So I just wanted to bring you up to date. And I thank you very much. And may God bless America, and may God protect our troops.

Thank you so much.

UNIDENTIFIED MALE: Mr. President, Vladimir Putin wants to open talks, would you agree to that?

BALDWIN: All right, you see the headline on your screen tomorrow, which is day 58 of the Biden administration, they will meet the goal of 100 million vaccines.

Listen, obviously understandable a victory lap on the numbers and how, you know, ahead of the game they are, really, as he says in beating this thing, but he also reminded all of us -- I jotted this down -- it is time for optimism but not a time of relaxation.

Let's talk about all of this with CNN political analyst, Laura Barron- Lopez, White House correspondent for "Politico" and also with us, primary care physician Dr. Saju Mathew.

Dr. Mathew, I want to start with you. You know obviously, some notable progress here, right, but still 17 states are seeing a rise in cases. Can enough Americans get vaccinated to prevent this fourth surge, this spring surge?

DR. SAJU MATHEW, PUBLIC HEALTH SPECIALIST: Yes, listen, Brooke, I was just really excited to hear President Biden's speech. As a physician in the trenches seeing COVID patients, to know that my president and the White House has all the eyes focused on really beating this pandemic, is absolutely something that is very exciting for me. So I want to look at the glass half full.

Yes, we have to be careful about these variants. We know that this virus mutates, that's what the RNA virus does, but we are lucky in this country to have three safe and effective vaccines, all Americans must get vaccinated.

I worry about the people that are hesitant. I worry about the people that have this whole concept of vaccine faith. Hey, my parents got vaccinated, I'm young, I probably don't need to get vaccinated. So overall Brooke, I am optimistic, (INAUDIBLE) if 85 percent of Americans vaccinated.

BALDWIN: To your point about vaccine hesitancy, and Laura, I'm sure you noted this as I did, toward the end when the president was saying to Americans -- many of whom have been vaccinated -- hey, talk to your friends, talk to your neighbors, say, you know, we need your help, get everybody vaccinated, and that is a challenge. Because when you look at the new number out, 47 percent of Trump supporters -- this is according to this new NPR-Maris poll -- they don't want the vaccine.

And I just want to read the one quote I read in this AP article today from this one Trump supporter, American saying --

I just don't believe we need vaccinations. I don't think it's the way God intended us -- for us to be. The majority of my friends and the people I associated with, the people that we go to church, we don't wear the masks, we don't get the shots, I don't know why so terrified of this. It is nothing worse than the flu.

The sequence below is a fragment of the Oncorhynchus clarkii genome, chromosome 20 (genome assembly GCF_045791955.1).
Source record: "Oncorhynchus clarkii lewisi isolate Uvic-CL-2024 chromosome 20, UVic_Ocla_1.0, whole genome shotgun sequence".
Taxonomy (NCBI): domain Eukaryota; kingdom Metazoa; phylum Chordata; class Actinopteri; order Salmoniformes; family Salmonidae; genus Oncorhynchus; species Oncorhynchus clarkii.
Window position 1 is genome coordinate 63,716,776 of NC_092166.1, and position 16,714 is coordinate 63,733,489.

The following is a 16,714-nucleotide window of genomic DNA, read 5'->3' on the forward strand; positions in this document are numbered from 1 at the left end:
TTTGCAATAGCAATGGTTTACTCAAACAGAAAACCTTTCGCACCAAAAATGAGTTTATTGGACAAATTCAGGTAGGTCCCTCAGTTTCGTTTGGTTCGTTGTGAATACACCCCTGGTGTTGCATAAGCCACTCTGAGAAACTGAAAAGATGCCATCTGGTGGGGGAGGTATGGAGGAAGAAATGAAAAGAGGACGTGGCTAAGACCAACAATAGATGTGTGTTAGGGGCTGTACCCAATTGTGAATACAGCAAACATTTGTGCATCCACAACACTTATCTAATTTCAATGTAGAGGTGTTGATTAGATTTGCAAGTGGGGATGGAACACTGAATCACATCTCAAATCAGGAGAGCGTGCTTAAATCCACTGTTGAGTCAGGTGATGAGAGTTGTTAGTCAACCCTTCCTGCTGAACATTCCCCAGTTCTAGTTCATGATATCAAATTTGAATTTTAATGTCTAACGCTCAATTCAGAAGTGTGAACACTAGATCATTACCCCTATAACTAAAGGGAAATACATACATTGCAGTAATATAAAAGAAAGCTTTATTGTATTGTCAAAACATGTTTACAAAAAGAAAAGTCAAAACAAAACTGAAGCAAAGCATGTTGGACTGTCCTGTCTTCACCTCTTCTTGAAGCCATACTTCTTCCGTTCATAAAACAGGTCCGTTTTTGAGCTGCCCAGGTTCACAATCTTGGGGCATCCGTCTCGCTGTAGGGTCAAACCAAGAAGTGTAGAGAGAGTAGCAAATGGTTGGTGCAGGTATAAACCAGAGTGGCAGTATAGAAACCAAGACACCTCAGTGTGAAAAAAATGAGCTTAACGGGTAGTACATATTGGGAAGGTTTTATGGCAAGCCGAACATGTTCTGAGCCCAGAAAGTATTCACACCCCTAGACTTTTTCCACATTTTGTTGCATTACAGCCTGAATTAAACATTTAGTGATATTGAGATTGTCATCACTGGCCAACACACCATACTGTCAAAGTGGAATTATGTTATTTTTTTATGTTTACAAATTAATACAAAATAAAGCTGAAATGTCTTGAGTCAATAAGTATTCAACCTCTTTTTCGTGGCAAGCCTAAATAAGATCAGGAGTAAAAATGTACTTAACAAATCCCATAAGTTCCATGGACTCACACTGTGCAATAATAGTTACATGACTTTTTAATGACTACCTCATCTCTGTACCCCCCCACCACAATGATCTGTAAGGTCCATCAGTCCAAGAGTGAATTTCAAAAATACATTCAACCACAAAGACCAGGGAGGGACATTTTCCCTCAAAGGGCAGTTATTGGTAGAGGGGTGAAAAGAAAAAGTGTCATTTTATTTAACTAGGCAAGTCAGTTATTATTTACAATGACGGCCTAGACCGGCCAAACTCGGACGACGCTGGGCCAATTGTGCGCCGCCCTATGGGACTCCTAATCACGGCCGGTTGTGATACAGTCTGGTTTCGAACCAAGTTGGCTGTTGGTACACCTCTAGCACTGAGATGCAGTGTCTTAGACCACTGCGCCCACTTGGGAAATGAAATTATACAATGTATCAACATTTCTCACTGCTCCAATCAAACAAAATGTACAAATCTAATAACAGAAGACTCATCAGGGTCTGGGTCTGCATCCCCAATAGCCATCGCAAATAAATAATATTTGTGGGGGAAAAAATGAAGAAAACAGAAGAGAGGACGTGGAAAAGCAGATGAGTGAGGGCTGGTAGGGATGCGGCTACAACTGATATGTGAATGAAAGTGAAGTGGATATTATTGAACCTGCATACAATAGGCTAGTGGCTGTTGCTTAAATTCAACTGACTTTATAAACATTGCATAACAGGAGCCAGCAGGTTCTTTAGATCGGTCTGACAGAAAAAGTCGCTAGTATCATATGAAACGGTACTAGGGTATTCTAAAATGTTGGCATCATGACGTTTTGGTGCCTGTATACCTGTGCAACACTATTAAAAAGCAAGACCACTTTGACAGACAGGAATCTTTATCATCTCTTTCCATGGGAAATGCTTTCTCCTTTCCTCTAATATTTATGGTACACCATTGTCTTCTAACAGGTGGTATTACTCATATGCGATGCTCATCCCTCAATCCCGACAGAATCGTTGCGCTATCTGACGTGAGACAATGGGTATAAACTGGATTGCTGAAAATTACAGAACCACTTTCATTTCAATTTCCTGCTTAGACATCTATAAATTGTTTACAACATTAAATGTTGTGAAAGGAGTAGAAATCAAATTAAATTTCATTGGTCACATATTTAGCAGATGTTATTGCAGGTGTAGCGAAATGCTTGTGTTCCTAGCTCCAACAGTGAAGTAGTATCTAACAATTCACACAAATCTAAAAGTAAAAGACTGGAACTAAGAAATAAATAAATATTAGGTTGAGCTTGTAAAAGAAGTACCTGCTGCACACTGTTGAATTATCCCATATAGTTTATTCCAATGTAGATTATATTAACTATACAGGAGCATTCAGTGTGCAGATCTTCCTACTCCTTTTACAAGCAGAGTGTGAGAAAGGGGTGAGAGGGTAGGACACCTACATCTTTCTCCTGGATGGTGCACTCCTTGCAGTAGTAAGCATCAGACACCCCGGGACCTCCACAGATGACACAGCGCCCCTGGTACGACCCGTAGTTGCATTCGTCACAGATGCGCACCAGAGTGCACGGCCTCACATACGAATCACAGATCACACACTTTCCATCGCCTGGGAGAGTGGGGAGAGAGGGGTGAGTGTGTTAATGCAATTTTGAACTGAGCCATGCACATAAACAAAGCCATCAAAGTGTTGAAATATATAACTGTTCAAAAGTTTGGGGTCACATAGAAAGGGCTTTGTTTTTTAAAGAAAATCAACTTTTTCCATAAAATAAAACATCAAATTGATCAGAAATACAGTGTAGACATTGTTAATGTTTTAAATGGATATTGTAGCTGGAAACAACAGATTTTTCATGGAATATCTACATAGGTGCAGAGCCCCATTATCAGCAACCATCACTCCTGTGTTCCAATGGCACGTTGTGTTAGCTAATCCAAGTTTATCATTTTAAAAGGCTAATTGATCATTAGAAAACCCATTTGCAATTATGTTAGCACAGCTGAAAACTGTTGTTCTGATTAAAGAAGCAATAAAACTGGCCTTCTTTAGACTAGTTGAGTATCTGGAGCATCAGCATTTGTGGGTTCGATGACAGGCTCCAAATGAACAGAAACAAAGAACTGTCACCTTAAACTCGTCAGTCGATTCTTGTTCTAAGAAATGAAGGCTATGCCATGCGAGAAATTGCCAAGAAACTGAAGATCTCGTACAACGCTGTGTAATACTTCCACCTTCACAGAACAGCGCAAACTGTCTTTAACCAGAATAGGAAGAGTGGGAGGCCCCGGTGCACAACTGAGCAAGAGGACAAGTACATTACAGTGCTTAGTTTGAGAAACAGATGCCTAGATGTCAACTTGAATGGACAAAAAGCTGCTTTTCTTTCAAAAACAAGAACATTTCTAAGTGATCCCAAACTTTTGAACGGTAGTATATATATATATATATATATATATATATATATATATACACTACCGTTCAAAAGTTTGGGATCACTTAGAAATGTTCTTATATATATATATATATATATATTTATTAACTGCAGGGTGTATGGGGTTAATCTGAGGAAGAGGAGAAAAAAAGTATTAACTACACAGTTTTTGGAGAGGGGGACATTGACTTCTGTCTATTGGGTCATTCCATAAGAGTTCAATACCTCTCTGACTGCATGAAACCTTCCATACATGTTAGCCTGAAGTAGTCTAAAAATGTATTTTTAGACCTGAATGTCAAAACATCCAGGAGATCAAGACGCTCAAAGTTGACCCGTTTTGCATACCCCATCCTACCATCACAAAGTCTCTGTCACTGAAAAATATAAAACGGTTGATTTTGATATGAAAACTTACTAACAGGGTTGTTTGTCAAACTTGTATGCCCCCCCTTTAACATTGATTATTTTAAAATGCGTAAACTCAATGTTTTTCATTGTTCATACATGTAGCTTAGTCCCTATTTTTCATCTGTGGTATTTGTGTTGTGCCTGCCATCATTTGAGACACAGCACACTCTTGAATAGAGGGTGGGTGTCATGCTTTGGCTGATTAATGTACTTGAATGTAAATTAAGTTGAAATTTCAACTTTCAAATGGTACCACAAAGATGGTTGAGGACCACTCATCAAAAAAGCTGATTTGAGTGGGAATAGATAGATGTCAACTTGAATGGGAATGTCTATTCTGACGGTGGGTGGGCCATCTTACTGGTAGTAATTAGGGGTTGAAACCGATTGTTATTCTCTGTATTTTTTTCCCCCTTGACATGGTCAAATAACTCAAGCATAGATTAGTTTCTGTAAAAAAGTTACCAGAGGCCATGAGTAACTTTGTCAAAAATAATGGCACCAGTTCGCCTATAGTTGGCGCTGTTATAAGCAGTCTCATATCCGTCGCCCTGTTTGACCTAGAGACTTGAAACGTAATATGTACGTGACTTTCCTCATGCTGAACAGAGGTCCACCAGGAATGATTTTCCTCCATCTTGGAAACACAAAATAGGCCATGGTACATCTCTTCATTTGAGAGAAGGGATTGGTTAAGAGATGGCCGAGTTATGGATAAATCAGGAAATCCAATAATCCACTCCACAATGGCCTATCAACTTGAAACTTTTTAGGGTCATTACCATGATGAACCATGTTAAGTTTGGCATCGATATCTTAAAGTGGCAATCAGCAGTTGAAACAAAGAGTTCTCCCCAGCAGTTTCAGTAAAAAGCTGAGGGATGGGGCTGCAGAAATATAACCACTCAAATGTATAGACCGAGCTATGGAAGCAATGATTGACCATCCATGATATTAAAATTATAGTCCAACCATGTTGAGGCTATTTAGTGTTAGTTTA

Laura, how does President Biden change their minds?

BARRON-LOPEZ: Well, he said that he thinks one of the fastest way to change those voter's minds, those people who are Republicans, is by priests, by their local churches, by their local doctors actually telling them you need to get vaccinated. Because the administration believes that they are going to trust those local leaders far more than they're going to trust the government officials here in Washington.

And part of that is because Republicans have repeatedly said that Biden is an illegitimate president and they've told their voters that repeatedly, and so these voters do not trust the Democratically elected leaders that we have right now in D.C.


Again, one thing I also want to point out that he mentioned, Brooke, is that he wasn't hiding the ball on the fact that it could get worse before it gets better. He was trying to tell the public that these new variants, and scientists are saying that these new variants could make it worse, even though they're trying to rollout as many vaccines as possible. And so that what he's trying to tell people to continue to wear a mask and continue to stay socially distanced.

BALDWIN: Dr. Mathews, do have any thoughts on these new variants and how bad it could be.

MATHEWS: Right, I mean, I agree with Ms. Lopez. I mean again, variants are always a very sort of suspicious part of this whole pandemic in the sense, we don't know if the variants will be so lethal enough to actually cause people to be hospitalized and people to eventually die.

If you look at our cases, yes, the death rates and the hospitalizations have gone down considerably, and I think a good component or reason for that is about 100 million people already have natural immunity to COVID and we have another 100 million, over 100 million shots in arms. So really the only way that we can kill these variants is to get people vaccinated.

And every week, Brooke, as a primary care physician I am very active on social media with my patients, you have to be able to address their concerns. The two biggest concerns for really minority groups and white Republicans are this vaccine was developed so quickly -- which by the way, Brooke, it's not true, 30 years of research went into the mRNA. And the second thing is, what are the long-term side effects? Now that we don't know. But I will tell you one thing, I would rather be treated for a side effect of the COVID vaccine than to be treated for the COVID infection.